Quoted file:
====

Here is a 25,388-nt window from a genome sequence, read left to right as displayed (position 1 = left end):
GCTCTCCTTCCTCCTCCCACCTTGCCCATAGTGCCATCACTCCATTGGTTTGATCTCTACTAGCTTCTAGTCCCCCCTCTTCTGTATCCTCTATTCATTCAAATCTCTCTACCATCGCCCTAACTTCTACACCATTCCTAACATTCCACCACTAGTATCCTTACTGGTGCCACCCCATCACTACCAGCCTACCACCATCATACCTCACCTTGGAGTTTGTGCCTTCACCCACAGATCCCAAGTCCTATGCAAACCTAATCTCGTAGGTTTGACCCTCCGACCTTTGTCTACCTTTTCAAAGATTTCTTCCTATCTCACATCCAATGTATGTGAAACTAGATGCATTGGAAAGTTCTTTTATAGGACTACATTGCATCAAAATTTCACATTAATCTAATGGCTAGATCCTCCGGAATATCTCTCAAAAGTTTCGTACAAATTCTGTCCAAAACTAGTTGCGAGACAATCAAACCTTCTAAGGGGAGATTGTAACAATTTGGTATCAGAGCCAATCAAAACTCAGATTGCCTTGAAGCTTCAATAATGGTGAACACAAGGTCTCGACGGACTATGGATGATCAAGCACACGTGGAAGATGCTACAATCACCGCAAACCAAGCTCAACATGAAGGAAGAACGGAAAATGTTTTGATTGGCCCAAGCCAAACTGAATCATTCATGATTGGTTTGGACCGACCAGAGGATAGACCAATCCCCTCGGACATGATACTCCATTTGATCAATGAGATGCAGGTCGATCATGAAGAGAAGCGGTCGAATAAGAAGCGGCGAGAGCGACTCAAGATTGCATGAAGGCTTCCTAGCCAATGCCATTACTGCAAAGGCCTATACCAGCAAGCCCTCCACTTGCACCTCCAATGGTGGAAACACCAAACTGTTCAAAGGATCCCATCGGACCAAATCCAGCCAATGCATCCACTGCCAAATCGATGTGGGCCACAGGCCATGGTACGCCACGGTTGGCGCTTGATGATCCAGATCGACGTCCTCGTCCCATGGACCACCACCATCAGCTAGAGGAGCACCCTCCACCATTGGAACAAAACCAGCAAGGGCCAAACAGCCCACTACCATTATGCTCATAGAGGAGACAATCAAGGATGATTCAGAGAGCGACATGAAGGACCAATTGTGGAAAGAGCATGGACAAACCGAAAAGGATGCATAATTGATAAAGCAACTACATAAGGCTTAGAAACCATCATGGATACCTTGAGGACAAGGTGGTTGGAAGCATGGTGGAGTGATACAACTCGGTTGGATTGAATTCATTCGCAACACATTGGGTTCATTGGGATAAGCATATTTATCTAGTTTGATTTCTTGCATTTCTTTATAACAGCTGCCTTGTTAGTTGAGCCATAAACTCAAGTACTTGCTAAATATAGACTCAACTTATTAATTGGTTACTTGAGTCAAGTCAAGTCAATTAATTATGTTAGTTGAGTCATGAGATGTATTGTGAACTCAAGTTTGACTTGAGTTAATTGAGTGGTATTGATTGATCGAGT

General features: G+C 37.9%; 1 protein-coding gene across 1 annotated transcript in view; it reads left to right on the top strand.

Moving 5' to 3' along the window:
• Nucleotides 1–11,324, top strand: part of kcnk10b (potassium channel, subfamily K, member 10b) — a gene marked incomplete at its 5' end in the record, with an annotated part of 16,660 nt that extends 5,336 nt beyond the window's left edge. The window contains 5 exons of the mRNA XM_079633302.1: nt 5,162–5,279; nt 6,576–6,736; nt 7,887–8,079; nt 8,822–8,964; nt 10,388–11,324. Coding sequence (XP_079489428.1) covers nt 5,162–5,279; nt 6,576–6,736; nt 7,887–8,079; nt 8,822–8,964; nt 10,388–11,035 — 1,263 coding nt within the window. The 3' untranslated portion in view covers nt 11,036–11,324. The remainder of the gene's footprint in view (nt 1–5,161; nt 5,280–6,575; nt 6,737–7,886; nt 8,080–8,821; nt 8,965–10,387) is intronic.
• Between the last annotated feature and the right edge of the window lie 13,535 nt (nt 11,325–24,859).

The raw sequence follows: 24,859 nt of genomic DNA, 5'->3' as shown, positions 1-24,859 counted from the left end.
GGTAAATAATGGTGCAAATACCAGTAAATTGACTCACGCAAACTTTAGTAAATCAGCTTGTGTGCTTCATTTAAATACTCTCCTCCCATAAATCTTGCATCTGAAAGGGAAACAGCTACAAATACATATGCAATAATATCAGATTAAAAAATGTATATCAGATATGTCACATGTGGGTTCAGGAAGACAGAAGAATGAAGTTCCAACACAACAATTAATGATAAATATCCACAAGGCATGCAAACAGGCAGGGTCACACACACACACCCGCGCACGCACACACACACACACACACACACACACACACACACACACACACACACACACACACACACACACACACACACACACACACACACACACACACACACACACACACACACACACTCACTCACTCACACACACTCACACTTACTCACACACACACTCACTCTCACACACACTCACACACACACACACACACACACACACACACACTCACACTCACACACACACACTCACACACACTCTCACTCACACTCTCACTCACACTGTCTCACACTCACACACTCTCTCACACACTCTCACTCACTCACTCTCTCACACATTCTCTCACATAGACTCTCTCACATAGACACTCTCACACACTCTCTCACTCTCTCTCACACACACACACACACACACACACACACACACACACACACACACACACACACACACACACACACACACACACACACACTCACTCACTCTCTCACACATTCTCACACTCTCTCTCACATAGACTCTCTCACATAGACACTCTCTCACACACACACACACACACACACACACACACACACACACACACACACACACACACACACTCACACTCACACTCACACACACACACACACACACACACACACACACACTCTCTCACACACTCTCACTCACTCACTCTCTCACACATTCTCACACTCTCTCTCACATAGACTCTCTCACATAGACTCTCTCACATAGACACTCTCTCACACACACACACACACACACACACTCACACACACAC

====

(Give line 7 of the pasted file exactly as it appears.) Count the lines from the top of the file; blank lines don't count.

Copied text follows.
The raw sequence follows: 24,859 nt of genomic DNA, 5'->3' as shown, positions 1-24,859 counted from the left end.